Border collies are herding dogs, which means they're kind of obsessive intrinsically. A certain level of obsessiveness is necessary to meticulously round up sheep for a lifetime. Whether you're keeping a collie as a working dog or as a pet, obsessive behavior can reduce the dog's quality of life.
Obsessive Compulsive Disorder
Approximately 2 percent of all dogs are believed to suffer from obsessive compulsive disorder, also known as canine compulsive disorder or compulsive behavior disorder. Stress in a dog's environment can lead to the development of compulsive behaviors. Symptoms of OCD in a border collie include snapping at flies, chasing his tail, spinning around, excessive barking, flank sucking, hallucinating or eating other animals' feces.
You can reduce the likelihood of your collie developing OCD by reducing stressful factors in his environment. Close confinement or extensive chaining can cause a collie extreme stress, so make sure your dog has regular off-leash time and room to roam. Social groups are important to border collies, so changes in your family setup or in relationships between your collie and other pets, can cause stress. Give your collie plenty of opportunities for physical exercise each day, and make sure your dog has a chance to interact with other animals or humans throughout the day. Being isolated can be very stressful for a border collie.
How to Help
If your collie is acting stressed and obsessive, you can help reduce these behaviors before they become destructive to your dog's health and happiness. Seek advice from a veterinarian about possible medical reasons for obsessive behaviors -- if your dog has a thyroid condition, for example, this can elevate stress levels and increase obsessive behaviors. Make your routine as predictable as possible for your dog, and make sure that every person in the household is consistent in their training and behavioral expectations for the dog. Some border collies respond well to calming massage, wraps, sunglasses or clothing to reduce environmental stress, or synthetic pheromones that come in spray, plug-in or collar-treated formats.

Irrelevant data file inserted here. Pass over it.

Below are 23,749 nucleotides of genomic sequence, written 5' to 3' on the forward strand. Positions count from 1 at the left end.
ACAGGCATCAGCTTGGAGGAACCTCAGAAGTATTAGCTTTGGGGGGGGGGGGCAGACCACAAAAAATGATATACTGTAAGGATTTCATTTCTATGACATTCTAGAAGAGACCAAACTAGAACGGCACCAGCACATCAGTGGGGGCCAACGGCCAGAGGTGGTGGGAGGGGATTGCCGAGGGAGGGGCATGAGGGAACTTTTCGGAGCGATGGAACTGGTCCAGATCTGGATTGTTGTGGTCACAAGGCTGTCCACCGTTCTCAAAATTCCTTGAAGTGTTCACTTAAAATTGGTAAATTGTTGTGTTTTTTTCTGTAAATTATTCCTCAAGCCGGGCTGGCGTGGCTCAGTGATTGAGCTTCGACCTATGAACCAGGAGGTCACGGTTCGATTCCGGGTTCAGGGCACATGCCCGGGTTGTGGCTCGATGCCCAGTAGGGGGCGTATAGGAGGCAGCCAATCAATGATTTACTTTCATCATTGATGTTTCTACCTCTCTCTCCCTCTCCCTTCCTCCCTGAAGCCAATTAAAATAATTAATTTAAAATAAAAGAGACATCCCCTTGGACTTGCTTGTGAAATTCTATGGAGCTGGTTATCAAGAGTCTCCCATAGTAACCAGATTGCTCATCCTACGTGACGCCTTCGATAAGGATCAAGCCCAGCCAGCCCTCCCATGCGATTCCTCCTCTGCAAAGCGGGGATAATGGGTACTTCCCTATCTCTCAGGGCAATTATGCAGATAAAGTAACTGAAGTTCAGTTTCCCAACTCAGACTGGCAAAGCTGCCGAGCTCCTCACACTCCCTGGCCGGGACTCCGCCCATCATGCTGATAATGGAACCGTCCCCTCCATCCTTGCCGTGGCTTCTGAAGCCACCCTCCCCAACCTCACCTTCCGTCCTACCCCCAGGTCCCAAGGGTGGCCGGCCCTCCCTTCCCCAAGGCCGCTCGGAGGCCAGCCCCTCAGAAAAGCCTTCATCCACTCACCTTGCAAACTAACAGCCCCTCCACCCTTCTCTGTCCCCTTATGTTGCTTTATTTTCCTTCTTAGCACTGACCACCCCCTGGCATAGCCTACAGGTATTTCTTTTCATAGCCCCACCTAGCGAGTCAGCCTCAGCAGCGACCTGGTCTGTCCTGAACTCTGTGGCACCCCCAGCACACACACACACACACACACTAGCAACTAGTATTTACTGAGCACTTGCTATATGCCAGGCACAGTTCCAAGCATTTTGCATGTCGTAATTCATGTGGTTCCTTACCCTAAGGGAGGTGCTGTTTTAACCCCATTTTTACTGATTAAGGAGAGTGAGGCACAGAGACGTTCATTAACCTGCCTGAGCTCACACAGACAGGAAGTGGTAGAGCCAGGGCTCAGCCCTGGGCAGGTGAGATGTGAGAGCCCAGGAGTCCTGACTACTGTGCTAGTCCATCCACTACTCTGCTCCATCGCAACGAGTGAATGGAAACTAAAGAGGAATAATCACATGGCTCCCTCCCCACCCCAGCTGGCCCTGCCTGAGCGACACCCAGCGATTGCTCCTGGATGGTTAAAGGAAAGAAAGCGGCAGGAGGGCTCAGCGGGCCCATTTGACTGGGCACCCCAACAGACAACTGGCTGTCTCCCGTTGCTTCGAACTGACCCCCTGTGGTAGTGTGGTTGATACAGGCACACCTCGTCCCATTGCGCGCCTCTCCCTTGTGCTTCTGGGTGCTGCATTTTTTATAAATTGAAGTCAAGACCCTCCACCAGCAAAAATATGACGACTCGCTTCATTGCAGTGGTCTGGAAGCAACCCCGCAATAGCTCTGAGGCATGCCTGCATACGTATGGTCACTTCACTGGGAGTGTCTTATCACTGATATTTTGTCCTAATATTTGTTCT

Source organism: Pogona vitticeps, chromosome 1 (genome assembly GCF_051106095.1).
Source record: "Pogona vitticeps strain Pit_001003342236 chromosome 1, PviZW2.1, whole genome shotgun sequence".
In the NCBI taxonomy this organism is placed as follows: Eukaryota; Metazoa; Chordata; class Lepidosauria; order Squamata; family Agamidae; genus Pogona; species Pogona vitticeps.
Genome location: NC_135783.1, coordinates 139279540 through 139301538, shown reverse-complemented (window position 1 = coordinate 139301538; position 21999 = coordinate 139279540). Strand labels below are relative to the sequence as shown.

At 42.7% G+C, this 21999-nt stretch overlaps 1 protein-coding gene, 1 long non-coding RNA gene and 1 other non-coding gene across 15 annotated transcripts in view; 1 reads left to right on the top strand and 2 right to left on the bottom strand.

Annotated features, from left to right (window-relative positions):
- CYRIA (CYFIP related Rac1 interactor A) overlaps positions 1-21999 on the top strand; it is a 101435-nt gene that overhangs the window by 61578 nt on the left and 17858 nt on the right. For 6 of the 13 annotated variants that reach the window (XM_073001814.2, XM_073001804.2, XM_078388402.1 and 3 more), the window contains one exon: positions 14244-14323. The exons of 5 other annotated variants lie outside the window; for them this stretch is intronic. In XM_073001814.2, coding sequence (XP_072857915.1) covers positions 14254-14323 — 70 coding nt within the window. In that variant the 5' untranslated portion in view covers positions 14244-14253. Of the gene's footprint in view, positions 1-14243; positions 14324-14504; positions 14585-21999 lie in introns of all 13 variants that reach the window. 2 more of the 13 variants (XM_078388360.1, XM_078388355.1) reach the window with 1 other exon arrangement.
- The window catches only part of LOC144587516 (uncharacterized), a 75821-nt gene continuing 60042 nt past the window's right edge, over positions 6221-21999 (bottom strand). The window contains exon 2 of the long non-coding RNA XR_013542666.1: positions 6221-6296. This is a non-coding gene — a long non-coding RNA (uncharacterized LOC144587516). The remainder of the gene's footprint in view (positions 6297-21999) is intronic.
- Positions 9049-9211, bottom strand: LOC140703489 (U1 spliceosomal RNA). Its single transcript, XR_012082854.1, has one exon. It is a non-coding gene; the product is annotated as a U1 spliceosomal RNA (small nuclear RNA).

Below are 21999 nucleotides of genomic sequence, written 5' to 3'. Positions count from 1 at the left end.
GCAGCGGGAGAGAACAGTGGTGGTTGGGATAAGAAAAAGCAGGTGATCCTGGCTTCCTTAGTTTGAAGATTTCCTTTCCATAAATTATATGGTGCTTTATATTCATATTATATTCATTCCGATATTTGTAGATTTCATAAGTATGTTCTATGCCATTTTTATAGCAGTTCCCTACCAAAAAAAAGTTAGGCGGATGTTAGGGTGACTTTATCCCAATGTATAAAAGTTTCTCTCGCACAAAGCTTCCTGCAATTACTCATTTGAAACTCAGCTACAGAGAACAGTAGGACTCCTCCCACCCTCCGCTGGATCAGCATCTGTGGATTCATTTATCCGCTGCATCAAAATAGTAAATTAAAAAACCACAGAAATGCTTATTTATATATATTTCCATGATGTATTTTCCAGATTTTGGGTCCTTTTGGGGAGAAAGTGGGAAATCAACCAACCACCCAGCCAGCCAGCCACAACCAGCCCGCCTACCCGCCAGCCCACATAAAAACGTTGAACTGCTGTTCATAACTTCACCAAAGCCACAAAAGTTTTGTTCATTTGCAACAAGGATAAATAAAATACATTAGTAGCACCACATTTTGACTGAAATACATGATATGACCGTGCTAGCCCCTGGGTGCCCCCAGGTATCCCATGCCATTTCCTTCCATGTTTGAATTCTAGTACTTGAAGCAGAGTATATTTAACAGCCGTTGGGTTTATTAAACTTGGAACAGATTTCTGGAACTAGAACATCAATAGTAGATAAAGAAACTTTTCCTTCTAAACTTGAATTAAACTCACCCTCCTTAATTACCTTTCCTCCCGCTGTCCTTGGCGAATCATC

Sometimes you might be reinforcing an obsessive behavior by accident. For example, if you laugh at and praise your collie for chasing his tail, you are rewarding the behavior. It's likely your collie will continue or increase the behavior. You can stop reinforcing obsessive behaviors by ignoring them, thereby removing the attention that rewards the dog. Behavioralists refer to this technique as "extinction." For example, you might leave the room as soon as your collie starts to tail-chase. If your dog is chasing his tail as a means of getting your attention, he will stop the behavior when you are no longer in the room to reward or reinforce the behavior.
In some cases, dogs may perform obsessive behaviors alone as a form of self-stimulation. In these instances, you need to stop any reinforcement or reward for the behavior -- to a dog, even your angry yelling if he eats poop may function as a kind of reward. You should remove the opportunity for the dog to perform the behavior -- for example, clean up any and all dog poop from your yard before letting your dog out to do his business. Limited use of a muzzle can prevent your dog from engaging in behaviors such as flank sucking, pica (eating feces) or fly-snapping. Do not leave a dog unattended in a muzzle.
- Whole Dog Journal: Obsessive Compulsive Behavior in Dogs
- "The Border Collie"; Tracy Libby
- "Positive Perspectives 2: Know Your Dog, Train Your Dog"; Pat Miller
- BC Border Collies: The Border Collie
Jae Allen has been a writer since 1999, with articles published in "The Hub," "Innocent Words" and "Rhythm." She has worked as a medical writer, paralegal, veterinary assistant, stage manager, session musician, ghostwriter and university professor. Allen specializes in travel, health/fitness, animals and other topics.